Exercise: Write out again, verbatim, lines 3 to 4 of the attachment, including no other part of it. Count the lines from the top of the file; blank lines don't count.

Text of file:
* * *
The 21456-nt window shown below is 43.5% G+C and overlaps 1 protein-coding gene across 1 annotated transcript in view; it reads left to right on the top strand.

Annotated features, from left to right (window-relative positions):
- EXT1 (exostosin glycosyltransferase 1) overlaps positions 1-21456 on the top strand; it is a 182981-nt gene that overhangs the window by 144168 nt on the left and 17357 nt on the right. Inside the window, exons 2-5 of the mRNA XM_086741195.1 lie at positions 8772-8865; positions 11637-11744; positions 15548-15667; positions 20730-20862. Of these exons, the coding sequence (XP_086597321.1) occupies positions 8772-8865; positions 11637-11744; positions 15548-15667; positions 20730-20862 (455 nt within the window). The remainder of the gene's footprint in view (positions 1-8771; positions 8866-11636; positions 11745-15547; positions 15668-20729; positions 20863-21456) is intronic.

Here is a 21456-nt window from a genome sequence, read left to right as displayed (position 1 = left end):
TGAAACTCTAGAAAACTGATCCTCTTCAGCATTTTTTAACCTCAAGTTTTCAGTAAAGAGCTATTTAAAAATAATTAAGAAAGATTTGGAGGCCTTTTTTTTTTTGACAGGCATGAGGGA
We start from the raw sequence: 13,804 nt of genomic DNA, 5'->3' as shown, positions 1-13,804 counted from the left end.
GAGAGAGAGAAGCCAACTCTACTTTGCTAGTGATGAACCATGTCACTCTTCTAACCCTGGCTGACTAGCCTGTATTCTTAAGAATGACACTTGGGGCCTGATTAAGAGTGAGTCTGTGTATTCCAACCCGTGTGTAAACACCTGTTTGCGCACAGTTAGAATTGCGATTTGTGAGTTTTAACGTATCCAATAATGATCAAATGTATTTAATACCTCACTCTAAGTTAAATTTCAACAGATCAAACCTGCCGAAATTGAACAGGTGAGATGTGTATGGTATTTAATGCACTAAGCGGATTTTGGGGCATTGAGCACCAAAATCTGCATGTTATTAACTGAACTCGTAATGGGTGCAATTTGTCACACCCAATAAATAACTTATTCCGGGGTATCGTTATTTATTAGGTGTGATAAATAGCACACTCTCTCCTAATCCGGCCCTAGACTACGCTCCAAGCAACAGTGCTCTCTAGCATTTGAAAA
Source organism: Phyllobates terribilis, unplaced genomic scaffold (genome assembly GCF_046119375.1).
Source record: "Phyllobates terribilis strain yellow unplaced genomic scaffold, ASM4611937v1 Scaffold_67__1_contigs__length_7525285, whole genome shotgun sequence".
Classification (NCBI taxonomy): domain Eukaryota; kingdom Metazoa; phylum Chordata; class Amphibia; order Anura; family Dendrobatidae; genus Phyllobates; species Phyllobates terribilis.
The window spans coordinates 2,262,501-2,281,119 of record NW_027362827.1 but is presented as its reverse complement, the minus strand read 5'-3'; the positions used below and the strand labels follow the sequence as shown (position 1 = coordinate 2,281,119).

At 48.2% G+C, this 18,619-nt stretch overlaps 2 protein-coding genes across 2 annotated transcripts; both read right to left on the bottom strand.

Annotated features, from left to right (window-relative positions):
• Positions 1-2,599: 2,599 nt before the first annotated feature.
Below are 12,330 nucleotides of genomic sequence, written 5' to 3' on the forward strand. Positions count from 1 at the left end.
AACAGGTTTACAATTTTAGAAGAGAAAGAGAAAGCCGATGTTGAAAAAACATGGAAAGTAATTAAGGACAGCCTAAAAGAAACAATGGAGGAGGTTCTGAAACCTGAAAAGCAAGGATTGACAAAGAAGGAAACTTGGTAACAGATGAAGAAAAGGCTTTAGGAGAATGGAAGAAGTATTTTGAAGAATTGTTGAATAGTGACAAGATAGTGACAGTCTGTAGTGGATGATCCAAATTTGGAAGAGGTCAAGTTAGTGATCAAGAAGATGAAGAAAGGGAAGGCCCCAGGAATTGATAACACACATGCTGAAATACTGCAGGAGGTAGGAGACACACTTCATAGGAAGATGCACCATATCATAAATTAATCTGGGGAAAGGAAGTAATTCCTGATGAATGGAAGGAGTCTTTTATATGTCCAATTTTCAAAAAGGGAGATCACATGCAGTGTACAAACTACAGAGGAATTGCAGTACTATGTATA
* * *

- EXT1 (exostosin glycosyltransferase 1) overlaps positions 1-21456 on the top strand; it is a 182981-nt gene that overhangs the window by 144168 nt on the left and 17357 nt on the right. Inside the window, exons 2-5 of the mRNA XM_086741195.1 lie at positions 8772-8865; positions 11637-11744; positions 15548-15667; positions 20730-20862. Of these exons, the coding sequence (XP_086597321.1) occupies positions 8772-8865; positions 11637-11744; positions 15548-15667; positions 20730-20862 (455 nt within the window). The remainder of the gene's footprint in view (positions 1-8771; positions 8866-11636; positions 11745-15547; positions 15668-20729; positions 20863-21456) is intronic.

Here is a 21456-nt window from a genome sequence, read left to right as displayed (position 1 = left end):